52. Fr. Vincent Fitzpatrick says:


    Not every “conservative” outfit is worthy of support.

  53. Aquinas Gal says:

    I’ve been reading about some saints who lived during and after the French Revolution. Despite the turmoil, many saints arose and started new congregations of women religious. I firmly believe that after the current nonsense has gone its way, God will do the same thing in the Church. It’s already starting, like a mustard seed.

  54. iamlucky13 says:

    @ bobk
    “It sounds chillingly like every experience I have had in 30 years with somebody from an HR department. With HR you don’t need North Korea.”

    Similarly, I was thinking of a friend’s story about a followup from a job interview for a resident assistant position at our university. There was apparently at some point in the interview process a group discussion of some sort involving the people he would have been working with and all the candidates.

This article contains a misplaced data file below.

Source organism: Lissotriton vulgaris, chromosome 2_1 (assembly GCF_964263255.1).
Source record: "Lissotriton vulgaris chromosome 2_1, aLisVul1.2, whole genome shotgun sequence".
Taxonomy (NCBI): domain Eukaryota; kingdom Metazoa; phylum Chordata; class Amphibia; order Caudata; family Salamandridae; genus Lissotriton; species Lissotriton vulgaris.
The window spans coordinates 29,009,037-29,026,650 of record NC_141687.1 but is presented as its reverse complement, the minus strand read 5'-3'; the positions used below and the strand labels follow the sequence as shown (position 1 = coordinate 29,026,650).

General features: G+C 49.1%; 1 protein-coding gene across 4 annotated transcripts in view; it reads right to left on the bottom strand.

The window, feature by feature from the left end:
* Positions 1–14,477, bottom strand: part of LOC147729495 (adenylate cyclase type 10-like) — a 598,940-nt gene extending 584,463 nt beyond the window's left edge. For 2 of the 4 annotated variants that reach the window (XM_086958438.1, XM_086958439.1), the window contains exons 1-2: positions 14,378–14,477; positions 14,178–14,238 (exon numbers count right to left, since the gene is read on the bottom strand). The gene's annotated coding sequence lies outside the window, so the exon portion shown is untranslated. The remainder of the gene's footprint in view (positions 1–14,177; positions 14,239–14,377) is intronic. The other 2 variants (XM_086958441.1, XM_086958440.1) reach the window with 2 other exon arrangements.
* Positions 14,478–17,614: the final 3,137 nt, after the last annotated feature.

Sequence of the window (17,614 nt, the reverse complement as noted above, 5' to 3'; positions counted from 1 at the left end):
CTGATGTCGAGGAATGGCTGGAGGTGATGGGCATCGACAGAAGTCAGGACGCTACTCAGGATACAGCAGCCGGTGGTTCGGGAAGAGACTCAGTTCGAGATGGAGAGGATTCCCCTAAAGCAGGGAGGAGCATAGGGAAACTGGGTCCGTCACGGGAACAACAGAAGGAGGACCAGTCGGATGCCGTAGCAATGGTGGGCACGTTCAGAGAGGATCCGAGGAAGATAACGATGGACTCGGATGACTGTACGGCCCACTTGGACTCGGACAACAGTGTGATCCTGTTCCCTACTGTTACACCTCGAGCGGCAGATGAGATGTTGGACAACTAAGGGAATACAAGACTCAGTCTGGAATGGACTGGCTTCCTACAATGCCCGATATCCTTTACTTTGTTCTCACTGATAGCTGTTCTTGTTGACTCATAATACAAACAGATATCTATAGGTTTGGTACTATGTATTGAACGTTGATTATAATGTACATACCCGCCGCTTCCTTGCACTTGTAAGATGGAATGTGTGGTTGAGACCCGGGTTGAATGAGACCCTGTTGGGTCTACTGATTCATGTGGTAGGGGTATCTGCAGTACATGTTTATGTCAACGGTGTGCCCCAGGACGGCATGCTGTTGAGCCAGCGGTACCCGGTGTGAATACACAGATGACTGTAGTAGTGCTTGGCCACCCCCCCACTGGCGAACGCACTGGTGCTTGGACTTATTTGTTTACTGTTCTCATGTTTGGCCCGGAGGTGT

He was told he had been disqualified because his posture during the discussion indicated he was closed to the viewpoints of others, particularly the act of crossing his arms, a sign of exclusion.

  55. Semper Gumby says:

    Thank you Fr. Hamilton, gracie, and others for quotes and summary of the video. I had a go at the first ten minutes (up to the point they started personal introductions).

    I agree, that opening talk has a mix of New Age themes. A good book on this, though a bit dated, is Goddess Unmasked: The Rise of Neopagan Feminist Spirituality.